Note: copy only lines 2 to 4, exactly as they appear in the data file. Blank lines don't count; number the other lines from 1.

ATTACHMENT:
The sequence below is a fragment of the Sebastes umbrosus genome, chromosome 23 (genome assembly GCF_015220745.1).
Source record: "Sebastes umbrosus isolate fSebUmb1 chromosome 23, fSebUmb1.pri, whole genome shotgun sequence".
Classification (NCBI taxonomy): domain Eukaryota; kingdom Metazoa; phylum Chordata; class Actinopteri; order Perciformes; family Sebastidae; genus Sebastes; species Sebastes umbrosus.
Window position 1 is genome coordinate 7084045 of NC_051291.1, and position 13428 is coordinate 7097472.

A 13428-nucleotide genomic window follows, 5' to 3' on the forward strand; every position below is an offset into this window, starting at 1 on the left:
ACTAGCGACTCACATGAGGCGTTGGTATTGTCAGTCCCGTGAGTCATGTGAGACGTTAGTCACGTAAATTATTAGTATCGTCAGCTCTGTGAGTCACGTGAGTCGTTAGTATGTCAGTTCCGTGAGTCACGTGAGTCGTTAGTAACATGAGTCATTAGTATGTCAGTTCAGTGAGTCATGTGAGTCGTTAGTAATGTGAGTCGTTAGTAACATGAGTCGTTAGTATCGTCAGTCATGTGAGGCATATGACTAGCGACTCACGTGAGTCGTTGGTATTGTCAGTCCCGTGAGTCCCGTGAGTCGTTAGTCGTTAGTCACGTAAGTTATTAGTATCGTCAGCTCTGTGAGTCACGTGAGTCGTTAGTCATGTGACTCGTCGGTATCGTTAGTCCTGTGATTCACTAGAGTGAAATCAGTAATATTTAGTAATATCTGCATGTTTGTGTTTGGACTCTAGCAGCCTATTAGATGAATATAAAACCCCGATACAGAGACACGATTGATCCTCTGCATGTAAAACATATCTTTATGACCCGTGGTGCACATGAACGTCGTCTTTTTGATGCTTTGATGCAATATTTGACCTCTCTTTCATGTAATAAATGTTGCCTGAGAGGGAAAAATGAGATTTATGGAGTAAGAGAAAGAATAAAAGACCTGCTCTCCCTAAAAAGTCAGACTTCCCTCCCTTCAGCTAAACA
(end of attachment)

Source record: "Sebastes umbrosus isolate fSebUmb1 chromosome 23, fSebUmb1.pri, whole genome shotgun sequence".
Classification (NCBI taxonomy): domain Eukaryota; kingdom Metazoa; phylum Chordata; class Actinopteri; order Perciformes; family Sebastidae; genus Sebastes; species Sebastes umbrosus.
Window position 1 is genome coordinate 7084045 of NC_051291.1, and position 13428 is coordinate 7097472.